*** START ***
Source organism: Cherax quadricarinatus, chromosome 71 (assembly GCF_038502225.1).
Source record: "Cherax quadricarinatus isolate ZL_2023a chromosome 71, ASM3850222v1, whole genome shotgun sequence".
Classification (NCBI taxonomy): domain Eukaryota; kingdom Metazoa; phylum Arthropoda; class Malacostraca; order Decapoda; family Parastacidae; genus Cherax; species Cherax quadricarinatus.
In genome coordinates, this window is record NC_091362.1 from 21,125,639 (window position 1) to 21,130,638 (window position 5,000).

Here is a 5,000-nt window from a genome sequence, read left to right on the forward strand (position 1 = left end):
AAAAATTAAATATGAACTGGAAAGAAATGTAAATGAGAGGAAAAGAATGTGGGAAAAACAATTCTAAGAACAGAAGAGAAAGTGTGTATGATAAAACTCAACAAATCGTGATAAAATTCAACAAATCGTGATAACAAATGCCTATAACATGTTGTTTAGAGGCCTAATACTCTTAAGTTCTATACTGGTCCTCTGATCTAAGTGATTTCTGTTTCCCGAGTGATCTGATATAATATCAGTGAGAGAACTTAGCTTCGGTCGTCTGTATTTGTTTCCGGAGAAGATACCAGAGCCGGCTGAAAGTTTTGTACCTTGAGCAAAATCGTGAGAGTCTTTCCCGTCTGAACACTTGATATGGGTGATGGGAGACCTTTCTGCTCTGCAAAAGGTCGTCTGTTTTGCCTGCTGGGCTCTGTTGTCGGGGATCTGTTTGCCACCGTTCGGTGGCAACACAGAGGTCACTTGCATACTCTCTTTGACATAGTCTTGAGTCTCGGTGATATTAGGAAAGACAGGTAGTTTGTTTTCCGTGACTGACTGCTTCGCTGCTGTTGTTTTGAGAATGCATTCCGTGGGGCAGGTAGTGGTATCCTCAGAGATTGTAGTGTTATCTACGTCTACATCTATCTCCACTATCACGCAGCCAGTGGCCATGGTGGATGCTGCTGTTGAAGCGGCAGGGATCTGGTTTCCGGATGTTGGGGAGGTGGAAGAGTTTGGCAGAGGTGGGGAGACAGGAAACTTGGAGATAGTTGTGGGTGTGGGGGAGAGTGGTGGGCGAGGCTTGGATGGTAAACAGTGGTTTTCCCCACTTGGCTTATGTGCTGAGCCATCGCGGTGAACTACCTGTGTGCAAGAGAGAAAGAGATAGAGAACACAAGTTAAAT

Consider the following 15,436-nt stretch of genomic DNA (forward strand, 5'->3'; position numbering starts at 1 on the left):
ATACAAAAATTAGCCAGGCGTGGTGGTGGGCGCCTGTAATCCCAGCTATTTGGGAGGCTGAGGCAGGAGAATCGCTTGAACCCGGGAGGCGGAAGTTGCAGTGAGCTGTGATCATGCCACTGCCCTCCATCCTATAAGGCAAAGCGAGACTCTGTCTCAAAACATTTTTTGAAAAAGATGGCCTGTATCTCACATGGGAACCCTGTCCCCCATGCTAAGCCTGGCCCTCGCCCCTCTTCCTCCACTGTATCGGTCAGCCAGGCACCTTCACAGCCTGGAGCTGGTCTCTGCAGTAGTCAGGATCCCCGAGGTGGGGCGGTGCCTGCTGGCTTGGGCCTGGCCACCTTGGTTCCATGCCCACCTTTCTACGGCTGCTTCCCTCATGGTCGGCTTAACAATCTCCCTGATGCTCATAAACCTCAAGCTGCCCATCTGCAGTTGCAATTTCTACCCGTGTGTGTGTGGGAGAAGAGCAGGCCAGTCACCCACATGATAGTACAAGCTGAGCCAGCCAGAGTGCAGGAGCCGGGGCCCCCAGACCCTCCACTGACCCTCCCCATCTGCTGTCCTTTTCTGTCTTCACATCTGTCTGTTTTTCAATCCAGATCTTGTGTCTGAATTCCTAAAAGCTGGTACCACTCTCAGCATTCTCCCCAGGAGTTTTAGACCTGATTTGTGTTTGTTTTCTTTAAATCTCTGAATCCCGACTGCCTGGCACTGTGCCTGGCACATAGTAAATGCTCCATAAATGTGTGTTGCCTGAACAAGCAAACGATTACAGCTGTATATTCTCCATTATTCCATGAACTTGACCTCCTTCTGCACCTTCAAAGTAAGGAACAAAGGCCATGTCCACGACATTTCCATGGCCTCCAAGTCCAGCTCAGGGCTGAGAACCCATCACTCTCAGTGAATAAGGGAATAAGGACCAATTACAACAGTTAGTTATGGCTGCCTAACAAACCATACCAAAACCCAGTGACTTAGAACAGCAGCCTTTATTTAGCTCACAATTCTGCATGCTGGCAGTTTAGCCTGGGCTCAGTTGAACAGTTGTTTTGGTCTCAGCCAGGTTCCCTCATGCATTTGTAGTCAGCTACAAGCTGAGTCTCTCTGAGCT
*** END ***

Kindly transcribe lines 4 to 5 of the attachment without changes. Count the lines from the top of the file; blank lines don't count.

In genome coordinates, this window is record NC_091362.1 from 21,125,639 (window position 1) to 21,130,638 (window position 5,000).

Here is a 5,000-nt window from a genome sequence, read left to right on the forward strand (position 1 = left end):